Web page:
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Lonely Male Orangutans Travel Far Afield to Mate

There are only about 6,600 orangutans left in Sumatra. Once found throughout the Indonesian island, the orangutans now live in just a few forest patches on the northern tip of the island.

Sumatran orangutans build new nests each night to sleep in, and the researchers climbed trees to get hair samples from abandoned nests. They used the hair, along with blood and fecal samples, to look at the apes’ genealogy.

By looking at mitochondrial DNA, they were able to study the orangutans’ maternal lineage and found that females always settle close to their mothers.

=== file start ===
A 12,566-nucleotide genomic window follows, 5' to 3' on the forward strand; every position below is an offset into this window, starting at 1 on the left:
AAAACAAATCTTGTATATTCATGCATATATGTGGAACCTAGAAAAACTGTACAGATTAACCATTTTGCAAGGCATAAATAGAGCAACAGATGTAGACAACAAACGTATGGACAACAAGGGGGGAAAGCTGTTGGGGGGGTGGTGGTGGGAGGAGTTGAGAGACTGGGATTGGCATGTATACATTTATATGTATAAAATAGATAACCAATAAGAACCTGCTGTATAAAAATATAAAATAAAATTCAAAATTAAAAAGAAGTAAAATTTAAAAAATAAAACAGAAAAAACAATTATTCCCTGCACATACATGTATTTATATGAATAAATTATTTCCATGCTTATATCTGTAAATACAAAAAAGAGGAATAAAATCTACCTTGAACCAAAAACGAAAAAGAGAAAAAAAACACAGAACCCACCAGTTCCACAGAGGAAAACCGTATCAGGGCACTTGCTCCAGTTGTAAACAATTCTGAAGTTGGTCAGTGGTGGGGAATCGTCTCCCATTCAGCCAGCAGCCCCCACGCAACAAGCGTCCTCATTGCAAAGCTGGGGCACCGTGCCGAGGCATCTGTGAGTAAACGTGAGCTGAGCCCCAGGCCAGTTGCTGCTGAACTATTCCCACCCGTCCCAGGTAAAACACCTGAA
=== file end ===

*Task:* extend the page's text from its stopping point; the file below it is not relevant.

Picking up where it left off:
Autosomal microsatellites (highly repetitive stretches of DNA inherited from both parents) revealed more about the paternal lineage. It is the males who navigate rivers and mountains and mate with females outside their local populations, the researchers found.

While it is a healthy sign that males cross boundaries and improve genetic diversity, deforestation is still a threat to the species.

Tags Sumatra Orangutan DNA List of islands of Indonesia Mitochondrial DNA Genetic diversity Sumatran orangutan University of Zurich science

 Source The New York Times